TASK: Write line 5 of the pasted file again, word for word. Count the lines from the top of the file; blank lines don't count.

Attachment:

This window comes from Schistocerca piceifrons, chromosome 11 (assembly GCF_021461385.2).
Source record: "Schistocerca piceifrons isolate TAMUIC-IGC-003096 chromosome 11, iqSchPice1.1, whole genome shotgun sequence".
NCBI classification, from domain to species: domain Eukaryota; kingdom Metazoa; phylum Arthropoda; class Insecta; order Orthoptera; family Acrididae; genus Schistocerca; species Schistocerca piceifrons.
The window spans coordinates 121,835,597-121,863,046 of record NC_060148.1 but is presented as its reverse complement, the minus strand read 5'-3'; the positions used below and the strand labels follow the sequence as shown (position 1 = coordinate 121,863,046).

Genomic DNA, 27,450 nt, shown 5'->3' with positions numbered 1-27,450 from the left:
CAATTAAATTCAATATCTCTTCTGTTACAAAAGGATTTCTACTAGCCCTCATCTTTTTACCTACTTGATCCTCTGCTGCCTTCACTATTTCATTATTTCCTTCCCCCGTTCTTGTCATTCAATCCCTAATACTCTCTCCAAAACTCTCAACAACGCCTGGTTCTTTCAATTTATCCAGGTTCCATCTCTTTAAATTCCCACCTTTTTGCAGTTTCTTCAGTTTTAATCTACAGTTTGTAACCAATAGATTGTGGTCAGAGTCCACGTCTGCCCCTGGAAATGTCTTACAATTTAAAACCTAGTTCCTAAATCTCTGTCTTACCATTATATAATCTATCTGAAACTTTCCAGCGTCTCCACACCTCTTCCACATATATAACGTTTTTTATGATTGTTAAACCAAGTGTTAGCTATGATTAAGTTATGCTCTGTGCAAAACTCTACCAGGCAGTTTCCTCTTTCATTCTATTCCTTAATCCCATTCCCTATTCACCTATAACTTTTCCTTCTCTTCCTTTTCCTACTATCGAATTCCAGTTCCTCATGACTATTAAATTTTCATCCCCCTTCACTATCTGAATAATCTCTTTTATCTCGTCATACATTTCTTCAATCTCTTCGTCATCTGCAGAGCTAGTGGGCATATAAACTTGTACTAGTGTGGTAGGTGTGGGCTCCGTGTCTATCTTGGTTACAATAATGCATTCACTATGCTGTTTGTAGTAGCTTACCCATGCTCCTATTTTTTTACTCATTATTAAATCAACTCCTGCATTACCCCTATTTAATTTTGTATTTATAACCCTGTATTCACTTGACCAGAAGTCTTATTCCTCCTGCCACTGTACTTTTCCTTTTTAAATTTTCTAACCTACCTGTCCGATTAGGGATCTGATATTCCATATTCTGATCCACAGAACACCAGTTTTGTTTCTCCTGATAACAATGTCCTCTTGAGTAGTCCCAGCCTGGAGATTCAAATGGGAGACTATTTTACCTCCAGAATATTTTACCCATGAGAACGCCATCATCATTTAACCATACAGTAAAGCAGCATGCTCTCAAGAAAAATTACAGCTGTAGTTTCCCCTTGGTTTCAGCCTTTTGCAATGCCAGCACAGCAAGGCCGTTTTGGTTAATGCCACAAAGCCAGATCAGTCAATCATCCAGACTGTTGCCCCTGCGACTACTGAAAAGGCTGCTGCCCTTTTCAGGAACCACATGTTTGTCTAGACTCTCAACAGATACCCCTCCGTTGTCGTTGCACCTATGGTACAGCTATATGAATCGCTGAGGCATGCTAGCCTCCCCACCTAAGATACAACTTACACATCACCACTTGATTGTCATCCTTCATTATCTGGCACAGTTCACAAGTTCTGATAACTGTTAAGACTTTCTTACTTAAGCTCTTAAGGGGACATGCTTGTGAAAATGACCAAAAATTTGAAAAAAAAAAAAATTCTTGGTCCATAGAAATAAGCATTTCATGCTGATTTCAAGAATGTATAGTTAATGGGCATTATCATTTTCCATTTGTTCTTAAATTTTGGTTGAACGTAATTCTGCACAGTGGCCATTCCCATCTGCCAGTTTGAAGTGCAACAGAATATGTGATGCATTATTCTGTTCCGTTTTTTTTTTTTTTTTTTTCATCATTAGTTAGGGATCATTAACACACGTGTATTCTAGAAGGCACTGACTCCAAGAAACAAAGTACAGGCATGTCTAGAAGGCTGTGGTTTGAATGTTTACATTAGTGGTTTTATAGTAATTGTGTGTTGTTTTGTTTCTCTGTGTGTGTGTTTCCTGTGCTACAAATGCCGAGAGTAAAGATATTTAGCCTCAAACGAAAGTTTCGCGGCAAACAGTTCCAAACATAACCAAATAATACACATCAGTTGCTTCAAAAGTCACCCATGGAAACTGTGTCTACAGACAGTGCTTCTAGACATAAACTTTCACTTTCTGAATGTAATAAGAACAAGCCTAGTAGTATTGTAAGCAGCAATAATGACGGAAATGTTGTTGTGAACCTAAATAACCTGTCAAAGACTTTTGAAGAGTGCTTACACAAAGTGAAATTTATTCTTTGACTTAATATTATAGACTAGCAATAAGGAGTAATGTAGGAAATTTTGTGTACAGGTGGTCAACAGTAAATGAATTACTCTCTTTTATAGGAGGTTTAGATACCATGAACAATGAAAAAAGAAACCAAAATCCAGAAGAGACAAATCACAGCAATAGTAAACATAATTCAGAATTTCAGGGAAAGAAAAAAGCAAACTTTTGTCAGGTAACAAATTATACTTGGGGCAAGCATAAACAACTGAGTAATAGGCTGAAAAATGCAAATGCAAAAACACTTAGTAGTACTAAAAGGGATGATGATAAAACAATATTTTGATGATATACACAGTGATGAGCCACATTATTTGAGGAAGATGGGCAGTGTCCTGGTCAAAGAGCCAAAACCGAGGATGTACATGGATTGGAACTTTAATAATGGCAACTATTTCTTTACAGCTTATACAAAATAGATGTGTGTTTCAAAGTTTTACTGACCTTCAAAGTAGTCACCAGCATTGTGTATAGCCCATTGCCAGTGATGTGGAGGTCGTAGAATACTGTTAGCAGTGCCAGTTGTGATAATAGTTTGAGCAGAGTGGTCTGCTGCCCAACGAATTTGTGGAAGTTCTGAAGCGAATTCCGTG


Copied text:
Genomic DNA, 27,450 nt, shown 5'->3' with positions numbered 1-27,450 from the left: